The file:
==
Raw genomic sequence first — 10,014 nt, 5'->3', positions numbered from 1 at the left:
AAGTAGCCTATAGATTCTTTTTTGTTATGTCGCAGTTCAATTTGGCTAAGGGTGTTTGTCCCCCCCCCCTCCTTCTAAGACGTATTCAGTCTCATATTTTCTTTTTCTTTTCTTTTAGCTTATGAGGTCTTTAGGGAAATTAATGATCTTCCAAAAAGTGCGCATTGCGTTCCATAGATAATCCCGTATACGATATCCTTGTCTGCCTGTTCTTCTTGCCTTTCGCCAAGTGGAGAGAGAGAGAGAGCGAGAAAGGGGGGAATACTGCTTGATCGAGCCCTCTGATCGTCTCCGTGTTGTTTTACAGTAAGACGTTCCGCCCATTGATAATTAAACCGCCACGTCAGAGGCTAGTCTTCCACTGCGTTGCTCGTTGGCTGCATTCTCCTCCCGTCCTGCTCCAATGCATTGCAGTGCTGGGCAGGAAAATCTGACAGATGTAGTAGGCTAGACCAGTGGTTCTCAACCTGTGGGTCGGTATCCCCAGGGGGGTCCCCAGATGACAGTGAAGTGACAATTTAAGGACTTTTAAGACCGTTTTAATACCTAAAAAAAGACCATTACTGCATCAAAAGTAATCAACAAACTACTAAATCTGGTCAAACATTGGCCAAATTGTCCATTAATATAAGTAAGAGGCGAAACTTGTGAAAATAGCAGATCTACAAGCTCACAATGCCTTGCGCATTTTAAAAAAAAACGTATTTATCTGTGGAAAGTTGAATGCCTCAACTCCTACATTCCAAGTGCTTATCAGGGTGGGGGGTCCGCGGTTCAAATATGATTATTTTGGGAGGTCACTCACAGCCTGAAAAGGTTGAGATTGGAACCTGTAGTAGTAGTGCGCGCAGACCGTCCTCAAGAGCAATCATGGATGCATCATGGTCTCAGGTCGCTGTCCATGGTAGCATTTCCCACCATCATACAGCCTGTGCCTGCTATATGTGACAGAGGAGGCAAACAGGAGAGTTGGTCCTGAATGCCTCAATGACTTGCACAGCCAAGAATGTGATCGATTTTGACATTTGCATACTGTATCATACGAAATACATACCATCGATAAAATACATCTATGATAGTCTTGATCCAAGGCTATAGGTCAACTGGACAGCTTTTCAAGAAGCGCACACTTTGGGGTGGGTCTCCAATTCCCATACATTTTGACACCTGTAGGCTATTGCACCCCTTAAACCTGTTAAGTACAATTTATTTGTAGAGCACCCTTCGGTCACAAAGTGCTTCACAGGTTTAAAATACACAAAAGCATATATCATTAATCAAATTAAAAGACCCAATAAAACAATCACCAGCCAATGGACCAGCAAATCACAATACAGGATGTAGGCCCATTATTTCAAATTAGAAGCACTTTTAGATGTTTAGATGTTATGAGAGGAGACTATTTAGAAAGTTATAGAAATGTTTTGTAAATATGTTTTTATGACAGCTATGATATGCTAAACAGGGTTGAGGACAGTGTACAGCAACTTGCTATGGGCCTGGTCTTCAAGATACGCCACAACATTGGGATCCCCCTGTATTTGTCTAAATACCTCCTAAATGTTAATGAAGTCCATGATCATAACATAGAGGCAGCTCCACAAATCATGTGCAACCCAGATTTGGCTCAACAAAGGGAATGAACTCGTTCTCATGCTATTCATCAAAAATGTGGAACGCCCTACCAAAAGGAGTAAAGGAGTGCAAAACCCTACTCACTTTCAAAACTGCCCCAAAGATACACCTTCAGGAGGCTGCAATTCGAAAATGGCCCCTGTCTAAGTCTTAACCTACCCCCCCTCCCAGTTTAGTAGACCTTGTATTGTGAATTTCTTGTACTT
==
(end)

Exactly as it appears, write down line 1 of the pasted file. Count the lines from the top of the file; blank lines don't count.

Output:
Raw genomic sequence first — 10,014 nt, 5'->3', positions numbered from 1 at the left: